Below Porrima and to the right of Spica lies M104, an 8th magnitude spiral galaxy about 30 million light years away from us. Its spiral arms are edge on to us so in a small telescope it appears as an elliptical galaxy. It is also known as the Sombrero Galaxy as it looks like a wide brimmed hat in long exposure photographs.


M104 - The Sombrero Galaxy

August - observe Saturn


Saturn photographed by Damian Peach
Damian Peaches Website

Saturn reached opposition on the 27th of June, so is now low (at an elevation of ~14 degrees) in the west-southwest as darkness falls lying above the 'teapot' of Sagittarius. Held steady, binoculars should enable you to see Saturn's brightest moon, Titan, at magnitude 8.2. A small telescope will show the rings with magnifications of x25 or more and one of 6-8 inches aperture with a magnification of ~x200 coupled with a night of good "seeing" (when the atmosphere is calm) will show Saturn and its beautiful ring system in its full glory.

Compiled by Prof. Ian Morison
The mornings of August 12th and 13th - midnight to dawn: look out for the Perseid meteor shower

A Perseid meteor

If clear, these mornings should give us a chance of observing the Perseid meteor shower - produced by debris from the comet Swift-Tuttle. The early morning of the 12th August will give us the best chance, if clear, of viewing the shower, but the peak is quite broad and so it is well worth observing on the nights before and after. Most meteors are seen looking about 50 degrees from the "radiant" which lies between Perseus and Cassipeia. The really good news is that, this year, these nights are only a few days after New Moon on the 11th so that the Moon will have set by the time we should look out for meteors and its light will not hinder our view. NB: As we need to view a very wide area of sky, normal binoculars would be of no use but the Vixen SG 2.1 x 42 that I have reviewed in the Astronomy Digest could be useful albeit over the smaller field of view of ~27 degrees.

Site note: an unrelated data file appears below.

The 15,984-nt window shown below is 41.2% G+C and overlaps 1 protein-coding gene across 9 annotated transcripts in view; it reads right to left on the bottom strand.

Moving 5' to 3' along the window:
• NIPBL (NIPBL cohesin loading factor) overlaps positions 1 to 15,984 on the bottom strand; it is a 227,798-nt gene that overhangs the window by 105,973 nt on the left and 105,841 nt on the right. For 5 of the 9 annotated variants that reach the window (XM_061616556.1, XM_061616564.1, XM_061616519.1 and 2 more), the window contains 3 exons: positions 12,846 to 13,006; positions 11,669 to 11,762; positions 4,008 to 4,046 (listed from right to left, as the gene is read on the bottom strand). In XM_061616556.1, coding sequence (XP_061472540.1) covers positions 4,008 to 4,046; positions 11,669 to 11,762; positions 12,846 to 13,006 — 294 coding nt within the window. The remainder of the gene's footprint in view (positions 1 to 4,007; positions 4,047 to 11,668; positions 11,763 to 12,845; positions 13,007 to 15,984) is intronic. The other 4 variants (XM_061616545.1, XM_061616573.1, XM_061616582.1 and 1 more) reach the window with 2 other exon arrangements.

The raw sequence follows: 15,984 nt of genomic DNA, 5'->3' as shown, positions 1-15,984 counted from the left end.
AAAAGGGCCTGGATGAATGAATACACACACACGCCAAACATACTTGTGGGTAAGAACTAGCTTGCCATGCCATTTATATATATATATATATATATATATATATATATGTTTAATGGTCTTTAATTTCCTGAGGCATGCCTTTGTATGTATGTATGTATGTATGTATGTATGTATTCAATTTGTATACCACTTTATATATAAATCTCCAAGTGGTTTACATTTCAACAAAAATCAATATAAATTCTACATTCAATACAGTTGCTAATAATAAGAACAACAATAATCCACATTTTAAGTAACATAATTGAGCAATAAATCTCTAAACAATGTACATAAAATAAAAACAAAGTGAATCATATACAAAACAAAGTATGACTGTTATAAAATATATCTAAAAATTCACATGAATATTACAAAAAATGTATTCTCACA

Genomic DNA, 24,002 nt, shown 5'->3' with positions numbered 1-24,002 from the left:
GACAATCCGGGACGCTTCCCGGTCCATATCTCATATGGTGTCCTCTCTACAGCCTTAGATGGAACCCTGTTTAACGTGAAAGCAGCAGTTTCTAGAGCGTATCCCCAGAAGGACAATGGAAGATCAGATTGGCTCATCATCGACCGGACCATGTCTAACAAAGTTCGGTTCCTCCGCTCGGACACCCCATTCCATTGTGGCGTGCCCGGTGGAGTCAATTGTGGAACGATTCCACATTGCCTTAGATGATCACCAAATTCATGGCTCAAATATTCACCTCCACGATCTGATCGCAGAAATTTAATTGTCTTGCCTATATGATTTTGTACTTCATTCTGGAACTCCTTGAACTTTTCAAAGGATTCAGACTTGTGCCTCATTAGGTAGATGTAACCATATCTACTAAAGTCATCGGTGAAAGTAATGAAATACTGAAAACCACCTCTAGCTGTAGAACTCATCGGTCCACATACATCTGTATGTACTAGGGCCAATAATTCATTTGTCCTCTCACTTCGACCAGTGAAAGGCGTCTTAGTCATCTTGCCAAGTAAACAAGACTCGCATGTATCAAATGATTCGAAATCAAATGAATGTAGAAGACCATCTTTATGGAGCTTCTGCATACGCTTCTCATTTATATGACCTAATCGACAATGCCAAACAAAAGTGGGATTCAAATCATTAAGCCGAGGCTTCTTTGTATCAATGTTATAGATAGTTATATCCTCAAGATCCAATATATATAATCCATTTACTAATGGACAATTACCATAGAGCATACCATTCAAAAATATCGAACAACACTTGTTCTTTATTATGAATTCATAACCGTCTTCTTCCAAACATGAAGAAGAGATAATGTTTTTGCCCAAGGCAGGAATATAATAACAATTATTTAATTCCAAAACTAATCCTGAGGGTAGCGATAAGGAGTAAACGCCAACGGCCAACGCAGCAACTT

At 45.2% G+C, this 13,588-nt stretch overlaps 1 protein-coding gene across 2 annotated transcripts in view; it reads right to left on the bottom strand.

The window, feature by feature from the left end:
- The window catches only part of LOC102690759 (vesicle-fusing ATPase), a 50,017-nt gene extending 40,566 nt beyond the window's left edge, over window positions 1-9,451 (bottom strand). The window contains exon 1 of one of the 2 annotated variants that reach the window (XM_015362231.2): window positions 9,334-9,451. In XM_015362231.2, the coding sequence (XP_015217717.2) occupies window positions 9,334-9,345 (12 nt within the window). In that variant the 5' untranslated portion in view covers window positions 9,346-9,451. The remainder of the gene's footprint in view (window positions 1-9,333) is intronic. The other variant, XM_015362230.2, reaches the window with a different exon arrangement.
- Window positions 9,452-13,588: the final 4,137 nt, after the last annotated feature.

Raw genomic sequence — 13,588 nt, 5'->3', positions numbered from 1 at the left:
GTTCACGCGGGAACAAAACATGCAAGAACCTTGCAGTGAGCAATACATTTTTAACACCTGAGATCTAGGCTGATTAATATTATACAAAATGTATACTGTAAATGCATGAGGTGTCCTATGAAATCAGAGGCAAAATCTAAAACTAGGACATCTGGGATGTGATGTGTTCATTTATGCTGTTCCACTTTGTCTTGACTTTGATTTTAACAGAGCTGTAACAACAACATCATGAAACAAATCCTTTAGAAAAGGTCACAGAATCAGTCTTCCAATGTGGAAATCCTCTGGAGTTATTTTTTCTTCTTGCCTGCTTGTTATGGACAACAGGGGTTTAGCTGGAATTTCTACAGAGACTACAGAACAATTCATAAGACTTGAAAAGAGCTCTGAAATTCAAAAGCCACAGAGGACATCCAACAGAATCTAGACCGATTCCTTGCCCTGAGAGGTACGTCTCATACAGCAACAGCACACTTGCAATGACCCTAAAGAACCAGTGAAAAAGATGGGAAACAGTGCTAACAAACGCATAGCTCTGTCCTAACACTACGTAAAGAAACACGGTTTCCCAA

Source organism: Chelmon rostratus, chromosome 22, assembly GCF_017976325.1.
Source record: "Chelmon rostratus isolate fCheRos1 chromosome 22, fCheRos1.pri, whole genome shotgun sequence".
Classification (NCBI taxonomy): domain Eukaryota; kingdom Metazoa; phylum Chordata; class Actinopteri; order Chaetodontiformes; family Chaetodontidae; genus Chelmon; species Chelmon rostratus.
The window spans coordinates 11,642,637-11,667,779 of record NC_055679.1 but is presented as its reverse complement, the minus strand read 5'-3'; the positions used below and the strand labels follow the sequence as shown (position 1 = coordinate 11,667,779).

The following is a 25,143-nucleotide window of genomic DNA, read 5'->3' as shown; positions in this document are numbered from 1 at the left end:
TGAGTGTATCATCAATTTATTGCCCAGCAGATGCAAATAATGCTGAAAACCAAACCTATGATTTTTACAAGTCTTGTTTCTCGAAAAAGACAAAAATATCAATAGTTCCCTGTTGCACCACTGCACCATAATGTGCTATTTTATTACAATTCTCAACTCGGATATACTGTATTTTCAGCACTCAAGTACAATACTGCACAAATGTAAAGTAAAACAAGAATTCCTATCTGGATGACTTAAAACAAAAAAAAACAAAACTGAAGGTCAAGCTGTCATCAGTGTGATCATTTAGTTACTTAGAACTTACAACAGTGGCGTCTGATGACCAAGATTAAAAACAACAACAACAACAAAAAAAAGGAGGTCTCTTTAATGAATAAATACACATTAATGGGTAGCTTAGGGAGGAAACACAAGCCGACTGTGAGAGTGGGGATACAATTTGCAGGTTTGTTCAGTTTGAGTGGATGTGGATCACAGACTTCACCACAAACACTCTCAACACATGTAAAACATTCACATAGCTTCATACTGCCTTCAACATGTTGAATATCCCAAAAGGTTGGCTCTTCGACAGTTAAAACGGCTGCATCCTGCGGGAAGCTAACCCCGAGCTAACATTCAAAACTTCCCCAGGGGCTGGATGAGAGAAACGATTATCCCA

The planets this month
As Saturn rotates quickly with a day of just 10 and a half hours, its equator bulges slightly and so it appears a little "squashed". Like Jupiter, it does show belts but their colours are muted in comparison.

The thing that makes Saturn stand out is, of course, its ring system. The two outermost rings, A and B, are separated by a gap called Cassini's Division which should be visible in a telescope of 4 or more inches aperture if seeing conditions are good. Lying within the B ring, but far less bright and difficult to spot, is the C or Crepe Ring.